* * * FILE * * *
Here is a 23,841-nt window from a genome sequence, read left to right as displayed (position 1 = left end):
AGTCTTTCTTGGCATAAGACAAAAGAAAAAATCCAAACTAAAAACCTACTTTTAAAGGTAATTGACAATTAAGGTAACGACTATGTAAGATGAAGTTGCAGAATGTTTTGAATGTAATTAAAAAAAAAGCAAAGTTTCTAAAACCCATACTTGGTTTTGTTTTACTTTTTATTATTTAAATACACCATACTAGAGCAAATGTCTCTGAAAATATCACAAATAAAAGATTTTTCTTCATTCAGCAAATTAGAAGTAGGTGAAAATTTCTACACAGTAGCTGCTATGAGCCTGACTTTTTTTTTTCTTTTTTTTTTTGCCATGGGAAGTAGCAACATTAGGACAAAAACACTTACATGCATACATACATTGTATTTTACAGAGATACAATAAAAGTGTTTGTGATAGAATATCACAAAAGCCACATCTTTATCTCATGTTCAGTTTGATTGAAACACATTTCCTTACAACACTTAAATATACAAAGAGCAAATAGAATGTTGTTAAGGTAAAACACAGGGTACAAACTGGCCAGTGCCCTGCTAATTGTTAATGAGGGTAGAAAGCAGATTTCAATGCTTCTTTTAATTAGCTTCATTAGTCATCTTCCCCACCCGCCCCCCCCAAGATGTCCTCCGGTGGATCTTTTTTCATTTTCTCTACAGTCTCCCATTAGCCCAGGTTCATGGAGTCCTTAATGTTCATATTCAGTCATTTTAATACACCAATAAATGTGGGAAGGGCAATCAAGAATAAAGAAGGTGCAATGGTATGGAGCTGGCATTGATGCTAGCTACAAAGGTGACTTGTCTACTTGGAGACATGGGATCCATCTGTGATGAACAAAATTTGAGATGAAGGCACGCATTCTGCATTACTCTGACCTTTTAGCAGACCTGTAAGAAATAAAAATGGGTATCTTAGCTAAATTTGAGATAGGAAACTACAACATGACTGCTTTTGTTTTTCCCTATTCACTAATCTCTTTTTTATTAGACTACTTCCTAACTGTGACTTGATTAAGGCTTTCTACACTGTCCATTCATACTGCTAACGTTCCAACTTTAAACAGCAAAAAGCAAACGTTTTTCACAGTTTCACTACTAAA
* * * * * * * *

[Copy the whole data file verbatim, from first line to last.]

Here is a 23,841-nt window from a genome sequence, read left to right as displayed (position 1 = left end):
AGTCTTTCTTGGCATAAGACAAAAGAAAAAATCCAAACTAAAAACCTACTTTTAAAGGTAATTGACAATTAAGGTAACGACTATGTAAGATGAAGTTGCAGAATGTTTTGAATGTAATTAAAAAAAAAGCAAAGTTTCTAAAACCCATACTTGGTTTTGTTTTACTTTTTATTATTTAAATACACCATACTAGAGCAAATGTCTCTGAAAATATCACAAATAAAAGATTTTTCTTCATTCAGCAAATTAGAAGTAGGTGAAAATTTCTACACAGTAGCTGCTATGAGCCTGACTTTTTTTTTTCTTTTTTTTTTTGCCATGGGAAGTAGCAACATTAGGACAAAAACACTTACATGCATACATACATTGTATTTTACAGAGATACAATAAAAGTGTTTGTGATAGAATATCACAAAAGCCACATCTTTATCTCATGTTCAGTTTGATTGAAACACATTTCCTTACAACACTTAAATATACAAAGAGCAAATAGAATGTTGTTAAGGTAAAACACAGGGTACAAACTGGCCAGTGCCCTGCTAATTGTTAATGAGGGTAGAAAGCAGATTTCAATGCTTCTTTTAATTAGCTTCATTAGTCATCTTCCCCACCCGCCCCCCCCAAGATGTCCTCCGGTGGATCTTTTTTCATTTTCTCTACAGTCTCCCATTAGCCCAGGTTCATGGAGTCCTTAATGTTCATATTCAGTCATTTTAATACACCAATAAATGTGGGAAGGGCAATCAAGAATAAAGAAGGTGCAATGGTATGGAGCTGGCATTGATGCTAGCTACAAAGGTGACTTGTCTACTTGGAGACATGGGATCCATCTGTGATGAACAAAATTTGAGATGAAGGCACGCATTCTGCATTACTCTGACCTTTTAGCAGACCTGTAAGAAATAAAAATGGGTATCTTAGCTAAATTTGAGATAGGAAACTACAACATGACTGCTTTTGTTTTTCCCTATTCACTAATCTCTTTTTTATTAGACTACTTCCTAACTGTGACTTGATTAAGGCTTTCTACACTGTCCATTCATACTGCTAACGTTCCAACTTTAAACAGCAAAAAGCAAACGTTTTTCACAGTTTCACTACTAAA